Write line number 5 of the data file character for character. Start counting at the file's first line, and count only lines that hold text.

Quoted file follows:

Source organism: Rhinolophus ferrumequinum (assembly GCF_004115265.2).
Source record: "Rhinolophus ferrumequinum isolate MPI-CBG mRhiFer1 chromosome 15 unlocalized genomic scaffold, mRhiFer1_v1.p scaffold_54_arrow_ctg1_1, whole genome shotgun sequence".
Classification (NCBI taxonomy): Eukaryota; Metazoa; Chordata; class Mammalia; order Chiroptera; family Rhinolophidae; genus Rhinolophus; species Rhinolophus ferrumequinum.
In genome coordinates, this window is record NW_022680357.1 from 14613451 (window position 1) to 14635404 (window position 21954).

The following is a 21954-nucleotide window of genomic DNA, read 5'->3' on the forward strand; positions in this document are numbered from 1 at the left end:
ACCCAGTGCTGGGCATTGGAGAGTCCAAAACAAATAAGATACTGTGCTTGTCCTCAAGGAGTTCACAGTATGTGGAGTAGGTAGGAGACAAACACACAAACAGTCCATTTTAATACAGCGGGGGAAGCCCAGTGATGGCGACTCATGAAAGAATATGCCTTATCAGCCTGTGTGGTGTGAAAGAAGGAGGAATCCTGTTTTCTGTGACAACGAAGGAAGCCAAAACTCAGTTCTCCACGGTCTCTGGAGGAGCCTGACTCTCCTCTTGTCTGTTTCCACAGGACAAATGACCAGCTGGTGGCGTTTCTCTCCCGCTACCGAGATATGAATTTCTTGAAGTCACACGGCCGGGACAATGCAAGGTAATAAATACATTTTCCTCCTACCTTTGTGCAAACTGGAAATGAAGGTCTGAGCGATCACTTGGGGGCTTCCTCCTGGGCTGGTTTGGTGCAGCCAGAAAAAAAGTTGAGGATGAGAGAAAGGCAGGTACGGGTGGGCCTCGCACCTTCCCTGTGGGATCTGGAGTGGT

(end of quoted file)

The following is a 21954-nucleotide window of genomic DNA, read 5'->3' on the forward strand; positions in this document are numbered from 1 at the left end: